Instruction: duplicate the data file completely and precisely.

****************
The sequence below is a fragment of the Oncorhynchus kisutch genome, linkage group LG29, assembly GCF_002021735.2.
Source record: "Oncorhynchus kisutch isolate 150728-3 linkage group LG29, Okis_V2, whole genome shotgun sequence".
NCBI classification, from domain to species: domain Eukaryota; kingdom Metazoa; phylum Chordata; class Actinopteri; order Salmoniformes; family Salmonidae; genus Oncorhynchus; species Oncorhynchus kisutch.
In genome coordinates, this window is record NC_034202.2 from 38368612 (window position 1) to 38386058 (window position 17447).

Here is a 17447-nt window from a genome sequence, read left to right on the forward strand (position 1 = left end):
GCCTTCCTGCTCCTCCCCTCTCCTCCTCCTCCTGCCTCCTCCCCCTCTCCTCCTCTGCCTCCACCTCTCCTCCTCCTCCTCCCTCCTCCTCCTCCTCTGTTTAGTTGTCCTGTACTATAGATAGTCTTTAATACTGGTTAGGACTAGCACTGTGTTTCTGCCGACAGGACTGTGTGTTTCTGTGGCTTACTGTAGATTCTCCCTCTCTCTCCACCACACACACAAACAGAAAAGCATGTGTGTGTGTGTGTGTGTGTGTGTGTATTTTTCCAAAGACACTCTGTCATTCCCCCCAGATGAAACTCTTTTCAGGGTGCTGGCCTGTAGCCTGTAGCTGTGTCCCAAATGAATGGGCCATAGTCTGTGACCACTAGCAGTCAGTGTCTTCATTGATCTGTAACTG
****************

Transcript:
The sequence below is a fragment of the Oncorhynchus kisutch genome, linkage group LG29, assembly GCF_002021735.2.
Source record: "Oncorhynchus kisutch isolate 150728-3 linkage group LG29, Okis_V2, whole genome shotgun sequence".
NCBI classification, from domain to species: domain Eukaryota; kingdom Metazoa; phylum Chordata; class Actinopteri; order Salmoniformes; family Salmonidae; genus Oncorhynchus; species Oncorhynchus kisutch.
In genome coordinates, this window is record NC_034202.2 from 38368612 (window position 1) to 38386058 (window position 17447).

Here is a 17447-nt window from a genome sequence, read left to right on the forward strand (position 1 = left end):
GCCTTCCTGCTCCTCCCCTCTCCTCCTCCTCCTGCCTCCTCCCCCTCTCCTCCTCTGCCTCCACCTCTCCTCCTCCTCCTCCCTCCTCCTCCTCCTCTGTTTAGTTGTCCTGTACTATAGATAGTCTTTAATACTGGTTAGGACTAGCACTGTGTTTCTGCCGACAGGACTGTGTGTTTCTGTGGCTTACTGTAGATTCTCCCTCTCTCTCCACCACACACACAAACAGAAAAGCATGTGTGTGTGTGTGTGTGTGTGTGTGTATTTTTCCAAAGACACTCTGTCATTCCCCCCAGATGAAACTCTTTTCAGGGTGCTGGCCTGTAGCCTGTAGCTGTGTCCCAAATGAATGGGCCATAGTCTGTGACCACTAGCAGTCAGTGTCTTCATTGATCTGTAACTG